American racers face a very different set of challenges. Due to the limited interest ski racing generates in this country and the glut of high-profile athletes in other sports, opportunities for "ski celebrities" are few. Other than the occasional commentating job, American skiers have to operate on the assumption that their athletic career will have little to do with their future livelihood, since a World Cup win barely rates mention in the daily sports section. Military and farming careers are not popular options, and the national team does not exactly encourage higher education, which makes preparing for a career while ski racing nearly impossible. On the flip side, however, is the ever-present reality of the American dream. American business culture offers more opportunity and reward to anyone with ambition than any place in the world.
So the mentality for American skiers is to be always on the lookout for opportunity. The Internet has greatly helped that aim by allowing athletes to stay connected to home even while on the road. It has also facilitated the online stock trading fever that first caught the team at a summer camp two years ago. Thomas Vonn, Paul Casey Puckett, Dane Spencer and Drew Thorne-Thomsen were the most manic day traders, or as Thorne-Thomsen describes his group now, "the compulsive losers." At training camps these members of the tight-knit technical team would come off the hill and immediately log on.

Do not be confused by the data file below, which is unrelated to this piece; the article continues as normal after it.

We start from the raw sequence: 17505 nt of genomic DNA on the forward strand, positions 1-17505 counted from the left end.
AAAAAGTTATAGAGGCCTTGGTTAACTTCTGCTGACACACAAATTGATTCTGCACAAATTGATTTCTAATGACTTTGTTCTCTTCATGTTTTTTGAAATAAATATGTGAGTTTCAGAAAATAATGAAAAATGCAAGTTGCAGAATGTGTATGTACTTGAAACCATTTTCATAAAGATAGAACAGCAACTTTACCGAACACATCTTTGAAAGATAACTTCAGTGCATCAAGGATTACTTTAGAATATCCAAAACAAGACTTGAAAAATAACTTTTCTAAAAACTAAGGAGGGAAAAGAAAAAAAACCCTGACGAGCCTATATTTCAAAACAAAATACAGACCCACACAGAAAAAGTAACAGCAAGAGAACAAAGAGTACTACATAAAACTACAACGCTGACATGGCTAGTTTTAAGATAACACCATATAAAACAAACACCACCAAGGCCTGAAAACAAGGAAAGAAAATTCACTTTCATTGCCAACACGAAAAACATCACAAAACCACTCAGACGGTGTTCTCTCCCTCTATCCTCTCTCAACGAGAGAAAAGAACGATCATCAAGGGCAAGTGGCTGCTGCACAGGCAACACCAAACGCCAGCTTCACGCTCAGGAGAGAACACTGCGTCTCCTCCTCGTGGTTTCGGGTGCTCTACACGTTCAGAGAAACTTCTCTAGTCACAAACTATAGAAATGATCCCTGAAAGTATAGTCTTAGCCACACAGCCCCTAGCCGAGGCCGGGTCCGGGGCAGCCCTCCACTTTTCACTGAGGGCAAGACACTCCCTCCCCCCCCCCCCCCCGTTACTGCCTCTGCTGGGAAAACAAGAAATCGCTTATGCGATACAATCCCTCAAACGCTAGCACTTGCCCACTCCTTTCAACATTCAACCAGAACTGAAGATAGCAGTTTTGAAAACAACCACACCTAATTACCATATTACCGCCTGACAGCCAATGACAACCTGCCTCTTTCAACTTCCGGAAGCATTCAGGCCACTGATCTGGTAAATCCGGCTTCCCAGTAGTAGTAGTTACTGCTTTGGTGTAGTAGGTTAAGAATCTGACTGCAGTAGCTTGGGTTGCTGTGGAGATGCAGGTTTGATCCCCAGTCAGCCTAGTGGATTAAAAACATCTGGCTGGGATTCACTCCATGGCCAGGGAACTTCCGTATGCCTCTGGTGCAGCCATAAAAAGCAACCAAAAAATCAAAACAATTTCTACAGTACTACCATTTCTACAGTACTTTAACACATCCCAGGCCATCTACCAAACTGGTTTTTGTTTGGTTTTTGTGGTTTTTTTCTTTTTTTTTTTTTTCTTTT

"Every night at dinner, all conversations were about the market-investment philosophies, hot stock tips, up-and-coming companies," recalls downhiller Ehlias Louis. "At one point I remember thinking, 'cann't we just talk about football or something?'"
Louis himself takes a conservative approach with his investments. "I sort of got a hard time because I'm happy with a 10 percent return and totally psyched with 30. They were looking for the $1 stock that would go to $60. It was exciting to hear about their gains, but also sort of a bummer to not be making them." Was it distracting? "Not when we were doing well," said Thorne-Thomsen. "We don't do anything else but ski, and don't make much money, so it was really motivating."